When it comes to helping your children become financially secure adults, Suze says there are five things every parent should know.
1. Start talking about money. "Open up the conversation," Suze says. "As we said earlier, kids do as you do. Not as you say. So for you, you now have to open up the conversation with your actual actions."
2. Teach your kids to value money. It's hard for kids to grasp how much you're actually paying for items when you do so with a credit or debit card, Suze says. Kids need to see something more concrete. "Start paying for things in cash. That's what you really need to do," Suze says.
3. Don't reward your children with money. An A on the report card doesn't equal $50, Suze says. "Love them. Spend time with them," she says. "[They'll say:] 'I got an A. I get to go out with Mommy and Daddy. I get to spend time.' Teach your children the value of a personal relationship—not that everything comes down to money."
4. Be an example for your children. "Kids do as you do, not as you say. And don't think that they don't watch everything that you do," Suze says. "Don't tell them you can afford something when you can't. All kids want from you is honesty. All this world wants from you is honesty. And all you should want from yourself is honesty."
5. Teach your kids to prioritize. Sure, kids may want everything, but Suze advises to have them sit down and make a list of what they want the most. "If they still want it a month from then, let them come back to you, but prioritize. What is really important?" she says. "And Mom and Dad, help them prioritize—what do you need versus what you want? And out of all the things you want, what's the most important thing that you want?"
Every year, millions of parents celebrate their children's high school graduations with parties or presents, but Dan Kadlec gave his oldest daughter what could be one of the best gifts she'll ever receive—a letter about finances.
"I worry a lot about my kids as they get ready to be sent off into the world, especially when it comes to money," he says. "I thought maybe I could get her to listen to some final tips from the old man."Read Dan's letter to Lexie.
Dan, a columnist for Money
magazine, says kids today don't learn much about personal finance in high school. "In high school, you've got reading, writing, arithmetic. You need a fourth R. You need reality," he says. "And reality needs to be about money, mortgages, investments, credit cards...you know, the whole range."
One of Dan's lessons for Lexie is to live within her means—an especially important tip for kids who are about to be bombarded with countless credit card offers. Dan says the average credit card balance for a college senior is $3,000. "These college kids especially are fresh meat for the creditor predators, if you will. If you can't live within your means, you're going to run up bills instantly," he says. "They get that credit card. ... They see their limit, and it looks like free money to them."
Dan says having a credit card doesn't have to be a bad thing—you just need to know how to use it. "You just look at them and you say, 'Why do these credit card companies keep bombarding someone with no income?'" he says. "The answer is they're in it for the long run. They want to hook you early, and we've seen studies that show the first credit card you own you still have 15 years later."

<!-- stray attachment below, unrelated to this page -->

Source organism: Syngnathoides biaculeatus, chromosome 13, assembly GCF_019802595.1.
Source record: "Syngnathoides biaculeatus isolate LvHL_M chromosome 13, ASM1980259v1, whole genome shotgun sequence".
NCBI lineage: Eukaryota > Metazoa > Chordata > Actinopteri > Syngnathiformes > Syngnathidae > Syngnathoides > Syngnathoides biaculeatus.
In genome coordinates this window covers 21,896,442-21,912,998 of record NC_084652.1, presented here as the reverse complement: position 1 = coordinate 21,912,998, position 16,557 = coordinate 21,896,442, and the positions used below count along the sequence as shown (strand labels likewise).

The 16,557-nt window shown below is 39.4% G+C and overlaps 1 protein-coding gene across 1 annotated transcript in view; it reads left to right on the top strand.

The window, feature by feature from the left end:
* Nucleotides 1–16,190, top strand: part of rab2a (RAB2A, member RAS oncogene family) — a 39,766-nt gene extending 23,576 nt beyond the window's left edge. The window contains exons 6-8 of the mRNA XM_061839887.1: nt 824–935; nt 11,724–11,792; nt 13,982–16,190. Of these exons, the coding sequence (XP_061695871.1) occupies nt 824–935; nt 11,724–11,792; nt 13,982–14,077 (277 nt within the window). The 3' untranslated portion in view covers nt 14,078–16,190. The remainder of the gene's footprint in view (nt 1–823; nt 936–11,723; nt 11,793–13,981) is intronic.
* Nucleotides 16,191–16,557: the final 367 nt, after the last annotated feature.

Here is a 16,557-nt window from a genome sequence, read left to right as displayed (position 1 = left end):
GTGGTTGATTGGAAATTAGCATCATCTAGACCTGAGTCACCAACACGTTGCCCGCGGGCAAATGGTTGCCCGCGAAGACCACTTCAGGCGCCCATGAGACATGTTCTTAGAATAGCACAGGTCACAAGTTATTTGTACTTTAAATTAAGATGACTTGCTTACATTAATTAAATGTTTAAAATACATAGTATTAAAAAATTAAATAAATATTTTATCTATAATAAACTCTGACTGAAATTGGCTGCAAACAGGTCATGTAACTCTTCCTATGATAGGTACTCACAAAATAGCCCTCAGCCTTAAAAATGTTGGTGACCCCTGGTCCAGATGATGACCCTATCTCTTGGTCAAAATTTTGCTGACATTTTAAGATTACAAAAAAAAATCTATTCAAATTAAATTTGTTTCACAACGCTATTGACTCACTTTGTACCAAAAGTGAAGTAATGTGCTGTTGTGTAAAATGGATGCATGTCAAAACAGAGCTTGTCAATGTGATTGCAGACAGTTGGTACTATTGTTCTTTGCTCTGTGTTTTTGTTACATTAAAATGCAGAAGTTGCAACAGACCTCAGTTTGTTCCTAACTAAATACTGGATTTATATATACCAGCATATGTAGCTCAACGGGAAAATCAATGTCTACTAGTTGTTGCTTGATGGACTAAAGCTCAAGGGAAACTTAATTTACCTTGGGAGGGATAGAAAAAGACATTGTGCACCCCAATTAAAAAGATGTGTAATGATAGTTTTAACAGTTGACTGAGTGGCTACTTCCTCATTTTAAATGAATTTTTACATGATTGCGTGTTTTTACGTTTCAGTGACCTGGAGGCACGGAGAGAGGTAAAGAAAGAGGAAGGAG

Lexie's armed with good financial advice—so did she take it? She checks in over Skype™ from her college campus.
As a freshman, Lexie says there aren't as many opportunities to spend as she thought. "But I have been keeping a folder of all of my receipts for whatever I have been spending," she says. "I'm not sure what I'm going to do with those yet. I think me and my dad will go over that." Her major—international studies—also requires her to take an economics class, which she says she'll take next semester.
Much of the money Lexie made as a summer swim instructor, she says, is still in her bank account, but she's careful about what she spends. "Every time I need to spend my own money, I have to actually physically go to an ATM and take out the money. It's a little bit more of a hassle, so I don't spend as much as I think I would if I had access to a credit card," she says. "I also watch the money in my account go down each time I take out money, so I like having my money in there."
Now that she's on her own, Lexie says she appreciates her dad's advice. "I think it's going to make my transitioning after my senior year in college a whole lot easier. By having my dad not cut me off at all but give limits, as you said, when I'm going out getting a job, that sort of stuff, I'm going to have to manage with what I have and not with what my parents are giving me anymore."
The best lesson Dan says he taught his children about money was giving them an allowance. "We made them stick to it. If they ran out of money, they ran out of money," he says.
Dan says he set up bank accounts with debit cards for each one of the kids. "I put a certain amount of money in every week. They had to make it last," he says. "The beauty of that system was they learned how to budget and how to live within their means. But, also, when I decided I wanted to give them something extra, it became fun again for me."Learn more about how to teach your kids money lessons that will last a lifetime.